Taking their shot

During Saturday’s Seymour Noon Lions Special Olympics Basketball Tournament, there were some scenes basketball fans are accustomed to seeing.

A coach called a timeout to encourage his players to get their hands up on defense and fight for rebounds. He later took a timeout to set up a play.

One of the players expressed frustration after missing a shot, but he hustled down the floor to play defense and later made a strong post move and got to the foul line.

Another player converted a 3-point play and later stole the ball at midcourt and drove in for a layup. He received high-fives from his teammates both times.

Story continues below gallery

But there also were scenes people aren’t used to seeing on the court.

A player from the opposing team rebounded the ball and gave it back for the shooter to try again. Players also high-fived or said “good shot” when their opponent made a basket.

In this tournament, it’s not about who wins. It’s about having fun.

That’s what makes the tournament — in its 33rd year — special.

“I think it’s good that they get out there and do their best. That’s all I ask of them, to do their best,” said Bobby Hanner, coach of the Jackson County Tornadoes. “That’s all I tell them is to get out and have fun, win or lose. We’re just here to have fun. I hope they learn how to be good on the court as they would off the court.”

The Tornadoes were one of 17 southern Indiana teams in this year’s tournament, played in the gymnasiums at Seymour Middle School. There also was a special skills contest for those unable to participate in competitive basketball levels.

Hayle Wills was the only girl on the six-member Tornadoes team. It was the 16-year-old’s third year playing in the tournament.

She said she had a good time playing with her 18-year-old twin brothers, Taylor and Tyler Wills, and friend, Jonathan Boyd.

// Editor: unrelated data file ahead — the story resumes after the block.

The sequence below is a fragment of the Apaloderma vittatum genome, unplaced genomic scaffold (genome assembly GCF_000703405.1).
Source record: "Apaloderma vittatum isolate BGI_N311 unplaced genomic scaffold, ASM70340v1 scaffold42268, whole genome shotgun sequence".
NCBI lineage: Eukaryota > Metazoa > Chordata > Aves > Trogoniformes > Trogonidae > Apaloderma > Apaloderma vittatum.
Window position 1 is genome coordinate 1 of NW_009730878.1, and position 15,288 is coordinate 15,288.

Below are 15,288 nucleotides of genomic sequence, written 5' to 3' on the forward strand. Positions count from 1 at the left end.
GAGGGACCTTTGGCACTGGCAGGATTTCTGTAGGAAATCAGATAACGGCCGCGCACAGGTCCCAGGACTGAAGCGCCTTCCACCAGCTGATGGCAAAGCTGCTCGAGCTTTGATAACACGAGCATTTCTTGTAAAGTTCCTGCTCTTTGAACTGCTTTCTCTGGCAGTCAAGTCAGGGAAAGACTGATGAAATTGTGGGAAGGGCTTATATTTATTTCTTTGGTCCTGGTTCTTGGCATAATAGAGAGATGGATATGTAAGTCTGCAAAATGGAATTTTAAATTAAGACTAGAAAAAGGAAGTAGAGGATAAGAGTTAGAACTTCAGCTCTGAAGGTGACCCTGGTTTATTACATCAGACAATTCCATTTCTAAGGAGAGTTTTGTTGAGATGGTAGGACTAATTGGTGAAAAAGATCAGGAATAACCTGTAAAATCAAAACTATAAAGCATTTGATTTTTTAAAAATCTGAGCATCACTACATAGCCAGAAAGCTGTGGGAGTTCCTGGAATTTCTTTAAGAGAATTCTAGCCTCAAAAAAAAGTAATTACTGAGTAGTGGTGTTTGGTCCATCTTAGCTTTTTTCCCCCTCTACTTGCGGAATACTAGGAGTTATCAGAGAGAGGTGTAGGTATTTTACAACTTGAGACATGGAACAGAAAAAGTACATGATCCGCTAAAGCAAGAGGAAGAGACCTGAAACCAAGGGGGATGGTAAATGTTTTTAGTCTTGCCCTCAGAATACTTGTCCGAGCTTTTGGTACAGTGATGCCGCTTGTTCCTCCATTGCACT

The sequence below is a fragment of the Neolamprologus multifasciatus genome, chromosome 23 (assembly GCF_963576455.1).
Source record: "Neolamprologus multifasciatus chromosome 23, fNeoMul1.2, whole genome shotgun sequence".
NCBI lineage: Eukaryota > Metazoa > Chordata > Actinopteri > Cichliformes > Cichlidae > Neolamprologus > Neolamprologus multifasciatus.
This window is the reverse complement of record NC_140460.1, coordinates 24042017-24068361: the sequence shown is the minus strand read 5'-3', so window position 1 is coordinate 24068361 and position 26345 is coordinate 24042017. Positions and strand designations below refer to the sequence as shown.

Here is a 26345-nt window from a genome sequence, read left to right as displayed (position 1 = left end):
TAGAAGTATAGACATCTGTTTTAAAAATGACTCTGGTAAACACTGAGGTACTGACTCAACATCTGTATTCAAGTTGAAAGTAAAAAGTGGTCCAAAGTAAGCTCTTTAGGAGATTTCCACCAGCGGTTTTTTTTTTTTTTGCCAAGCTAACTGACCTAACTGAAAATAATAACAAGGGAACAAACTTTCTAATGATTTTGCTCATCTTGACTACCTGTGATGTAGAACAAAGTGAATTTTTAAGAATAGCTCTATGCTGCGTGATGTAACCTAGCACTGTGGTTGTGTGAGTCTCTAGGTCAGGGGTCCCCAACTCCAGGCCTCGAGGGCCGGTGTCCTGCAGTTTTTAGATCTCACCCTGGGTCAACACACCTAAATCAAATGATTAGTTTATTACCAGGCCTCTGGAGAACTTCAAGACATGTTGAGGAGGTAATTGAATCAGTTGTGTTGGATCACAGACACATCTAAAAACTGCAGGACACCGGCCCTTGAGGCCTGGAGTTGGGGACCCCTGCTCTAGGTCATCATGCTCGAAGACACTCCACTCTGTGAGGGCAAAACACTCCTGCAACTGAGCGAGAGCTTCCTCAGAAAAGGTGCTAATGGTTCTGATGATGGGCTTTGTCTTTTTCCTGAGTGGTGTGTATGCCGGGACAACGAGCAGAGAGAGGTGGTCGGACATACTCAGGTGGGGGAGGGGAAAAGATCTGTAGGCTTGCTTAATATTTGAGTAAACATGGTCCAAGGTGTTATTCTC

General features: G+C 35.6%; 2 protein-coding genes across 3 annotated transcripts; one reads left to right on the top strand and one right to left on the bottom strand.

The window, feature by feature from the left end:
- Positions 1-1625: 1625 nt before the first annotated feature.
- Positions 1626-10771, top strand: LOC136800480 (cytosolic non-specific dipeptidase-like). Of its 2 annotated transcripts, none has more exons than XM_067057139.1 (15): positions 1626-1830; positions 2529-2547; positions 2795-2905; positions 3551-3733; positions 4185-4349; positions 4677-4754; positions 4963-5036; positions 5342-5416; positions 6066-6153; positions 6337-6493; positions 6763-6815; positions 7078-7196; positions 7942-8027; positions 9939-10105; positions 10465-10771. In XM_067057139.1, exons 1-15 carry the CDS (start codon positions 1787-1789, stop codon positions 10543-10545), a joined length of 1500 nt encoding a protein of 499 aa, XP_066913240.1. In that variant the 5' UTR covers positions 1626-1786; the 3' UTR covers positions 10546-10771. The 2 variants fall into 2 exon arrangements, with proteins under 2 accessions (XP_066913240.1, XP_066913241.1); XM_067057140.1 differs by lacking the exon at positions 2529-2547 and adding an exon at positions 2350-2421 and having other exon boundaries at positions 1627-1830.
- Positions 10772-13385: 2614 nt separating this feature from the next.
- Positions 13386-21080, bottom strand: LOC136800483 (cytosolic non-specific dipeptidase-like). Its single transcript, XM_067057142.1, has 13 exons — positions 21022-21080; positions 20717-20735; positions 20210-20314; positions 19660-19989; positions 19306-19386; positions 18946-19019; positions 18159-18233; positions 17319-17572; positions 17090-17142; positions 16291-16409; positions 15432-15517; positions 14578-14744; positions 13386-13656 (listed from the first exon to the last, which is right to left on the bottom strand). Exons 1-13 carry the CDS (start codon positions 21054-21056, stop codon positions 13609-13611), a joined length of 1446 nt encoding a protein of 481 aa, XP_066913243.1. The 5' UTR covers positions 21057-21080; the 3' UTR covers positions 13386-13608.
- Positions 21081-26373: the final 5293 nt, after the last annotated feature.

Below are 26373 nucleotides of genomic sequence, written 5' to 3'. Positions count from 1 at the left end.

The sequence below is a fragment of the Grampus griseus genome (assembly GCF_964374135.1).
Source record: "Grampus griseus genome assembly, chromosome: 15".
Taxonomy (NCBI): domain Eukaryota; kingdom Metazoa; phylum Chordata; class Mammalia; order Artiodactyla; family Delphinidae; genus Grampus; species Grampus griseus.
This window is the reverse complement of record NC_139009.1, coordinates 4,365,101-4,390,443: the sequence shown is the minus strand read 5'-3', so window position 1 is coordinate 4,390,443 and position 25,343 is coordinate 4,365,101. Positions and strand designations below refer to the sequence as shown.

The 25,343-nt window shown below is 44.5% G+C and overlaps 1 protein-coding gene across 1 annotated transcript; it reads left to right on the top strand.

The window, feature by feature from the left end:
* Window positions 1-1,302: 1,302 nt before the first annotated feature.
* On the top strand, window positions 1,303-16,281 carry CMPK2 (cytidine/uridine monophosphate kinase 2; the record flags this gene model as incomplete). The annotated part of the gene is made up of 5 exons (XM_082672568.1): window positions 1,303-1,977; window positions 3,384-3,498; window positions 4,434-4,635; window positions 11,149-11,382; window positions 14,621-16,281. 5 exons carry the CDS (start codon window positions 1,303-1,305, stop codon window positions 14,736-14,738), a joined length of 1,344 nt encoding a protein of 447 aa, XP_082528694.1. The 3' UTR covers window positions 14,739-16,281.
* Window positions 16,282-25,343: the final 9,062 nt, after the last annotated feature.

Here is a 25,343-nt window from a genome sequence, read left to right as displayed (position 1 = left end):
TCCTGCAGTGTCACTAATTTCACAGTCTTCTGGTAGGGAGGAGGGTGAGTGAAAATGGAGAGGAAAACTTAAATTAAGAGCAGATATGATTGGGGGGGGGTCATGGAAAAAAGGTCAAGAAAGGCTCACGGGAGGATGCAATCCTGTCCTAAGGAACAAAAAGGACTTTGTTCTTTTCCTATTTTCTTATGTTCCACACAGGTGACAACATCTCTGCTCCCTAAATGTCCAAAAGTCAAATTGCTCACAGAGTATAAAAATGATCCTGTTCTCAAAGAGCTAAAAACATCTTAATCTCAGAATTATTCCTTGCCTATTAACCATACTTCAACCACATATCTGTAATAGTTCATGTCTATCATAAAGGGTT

“My dad did it for a long time, and now, he doesn’t do it, but (Boyd) plays now,” Hayle Wills said.

She liked helping Boyd dribble down the court toward the basket and shoot.

“It feels good. I’m glad to help him. I have fun helping him out,” she said. “Seeing him make shots, I feel like I accomplished something.”

Taylor and Tyler Wills, who both turned 18 Friday, said they have been longtime tournament participants.

“Back when I was a little kid, my dad asked me if I wanted to play, and I tried it, and ever since I tried, I’ve been playing,” Taylor said.

“My mom and dad, they played in Special Olympics, so it’s kind of an honor to keep doing it and playing with people like Jonathan and helping them out,” Tyler said.

Taylor Wills said he used to play football at school and competed in track and field through Special Olympics, but he now focuses solely on basketball.

“Being as big as I am, 240 pounds, 6-1, I used to play football all the time,” he said. “I played football back in fifth grade for Brown Elementary, and then I picked up a basketball, and I’ve been playing it since. I’m built for football, but I’ve been playing basketball ever since I picked one up.”

Taylor Wills said he likes doing everything on the basketball court.

“Shooting, I’m good at my midrange,” he said. “I’m good at driving, good for boards. My height is what’s good for boards. And I play some good defense. I’m pretty much an all-around player. I don’t shoot 3’s much, but I do it every now and then when I’m open.”